I turned 40 last summer. It wasn’t as big a deal as I thought it would be. The weirdest thing a few months later was thinking to myself how I’d now outlived John Lennon. Yeah, I know. I’m such a deep fellow.
I’d been running for a couple of years, mostly since giving up my gym membership for the great outdoors (okay – PAVED outdoors). A few months before I hit my “milestone” birthday, I’d switched from wearing running shoes to Vibram Five Fingers, which, naturally, changed the way that I ran. I’ll not get into the whole biomechanics stuff (there’s piles of that stuff available online). I did, however, notice that any knee pain after longer runs (10K+) had disappeared. In the latter part of the summer, I kicked off the footwear and began running completely barefoot until I’d gradually built up enough padding to run 10K unshod. That was kinda cool. During the winter months, I’d been holed up indoors more that I cared for on account of trying to balance work/home/school/family life. Needless to say, I’ll be starting from scratch once the weather warms up.
As I wasn’t being too active, burning bunches of calories, etc., I got myself a 35lb kettlebell to do some two-handed swinging. Any regular gym-goer will expound on the virtues of building muscle to burn calories (even while you’re loafing about). I wanted to get back into that discipline. Just before the Christmas season, I started getting more serious about the kettlebell and checked out books and articles by the training master: Pavel Tsatsouline. After reading about another serious kettlebell’r, Tracy Reifkind, and her routine, I got myself a GymBoss timer for intervals. I’m still trying to figure out a good routine for myself, but 20 minutes (off and on) of two-handed swings thrice weekly is kicking my ass just fine, thank you.
I’m sure I’d read somewhere that losing weight falls under the ol’ 80/20 paradigm. 80% of weight loss is due to eating better/right; the other 20% is exercise. I’d dabbled in GI and ABS diets over the years to little or no avail. Since I was falling into a good exercise routine, it was time to fix the biggest component of my life: FOOD! I’ve never been 100% vegetarian, though I hated eating meat when I was growing up, not because I had “morals”; I just hated the taste and texture. The only exception had been chicken (when battered, breaded, fried, etc.). I never went for tofu or any alternatives (I didn’t even TRY tofu until I was in my early 30s). I’d never been a regular salad-eating-kinda-fellow and tended to pile on the carbohydrates WAY too regularly. I’d lived on pizza, chicken fingers and wings, grilled cheese, burritos, veggie burgers and subs for far too long. Since I was changing a lot of basics in my life, I needed to change the most basic. This coincided with looking seriously into the book and philosophy of a gentleman called Ori Hofmekler and The Warrior Diet, which is generally based around eating foods like light protein, fruits, vegetables, nuts, yoghurt during the day, and a large meal in the evening. I’d probably eaten only a few spoonfuls of yoghurt in my life. It’s now a near-daily part of my eating, along with raw almonds, blueberries and raspberries, along with a protein shake. I’ve even been drinking my coffee black for about three weeks now and don’t miss the cream or half-and-half.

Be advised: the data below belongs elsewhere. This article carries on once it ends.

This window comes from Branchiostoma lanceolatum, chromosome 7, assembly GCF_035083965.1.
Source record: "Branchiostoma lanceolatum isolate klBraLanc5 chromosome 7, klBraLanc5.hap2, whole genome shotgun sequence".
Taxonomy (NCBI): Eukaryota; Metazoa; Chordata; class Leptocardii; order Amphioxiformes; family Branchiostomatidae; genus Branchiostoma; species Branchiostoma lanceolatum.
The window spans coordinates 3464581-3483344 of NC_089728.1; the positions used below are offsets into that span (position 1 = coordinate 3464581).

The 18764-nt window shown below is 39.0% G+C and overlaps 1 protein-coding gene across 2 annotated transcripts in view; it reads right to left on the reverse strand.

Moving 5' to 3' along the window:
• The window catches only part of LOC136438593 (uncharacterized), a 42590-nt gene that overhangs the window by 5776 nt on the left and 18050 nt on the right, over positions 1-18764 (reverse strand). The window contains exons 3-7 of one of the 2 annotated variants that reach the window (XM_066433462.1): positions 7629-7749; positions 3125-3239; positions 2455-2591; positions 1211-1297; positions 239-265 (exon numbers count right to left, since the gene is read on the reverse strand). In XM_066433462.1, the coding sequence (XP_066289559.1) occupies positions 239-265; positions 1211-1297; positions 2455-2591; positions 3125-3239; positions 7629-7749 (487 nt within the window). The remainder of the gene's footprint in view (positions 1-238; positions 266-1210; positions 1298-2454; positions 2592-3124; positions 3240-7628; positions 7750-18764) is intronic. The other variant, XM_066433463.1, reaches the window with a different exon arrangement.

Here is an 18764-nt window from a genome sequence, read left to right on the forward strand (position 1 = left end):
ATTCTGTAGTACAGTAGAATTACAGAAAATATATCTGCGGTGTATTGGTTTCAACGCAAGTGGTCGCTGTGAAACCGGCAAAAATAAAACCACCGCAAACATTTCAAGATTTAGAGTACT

I’d given serious consideration and, after examining my diet long and hard, especially over the amount of “dead” or processed foods I’d consumed, decided that, in addition to all of the other changes I was making to my life, I would switch to a vegetarian diet. Just because I hadn’t been eating meat regularly didn’t mean I’d been vegetarian, on account of there being very little vegetables or “live” foods in my diet. I used to joke about being a Pastafarian when I was a teenager; either that or a breadetarian.
So, if you’ve got any must-have recommendations for cookbooks, websites, etc., let’s have ‘em!
In keeping with my ongoing pursuit of self-improvement, the other big facet of my life that is also being quietly worked on is the other four-lettered word: budget (okay, six-lettered). If you’re like me, I’d recommend starting with J.D. Roth’s Your Money: The Missing Manual and his site: Get Rich Slowly. I haven’t spent nearly as much time as I’d like with either of them, though I am trying.
Oh man, am I trying.
We haven’t gone vegetarian (again), but we tend to not eat a ton of meat these days. My primary approach is, if I want to eat something “bad” (cookies, cakes, fried stuff, etc.), it can’t be bought — I have to make it from scratch. That’s reduced the amount of crap I eat dramatically, and when I do eat something, I know exactly what went in it.
As far as vegetarian cookbooks go, “Quick-Fix Vegetarian” is really good. I try to make recipes that can be made in 45 minutes or less, and all of the recipes in this book seem to be pretty fast.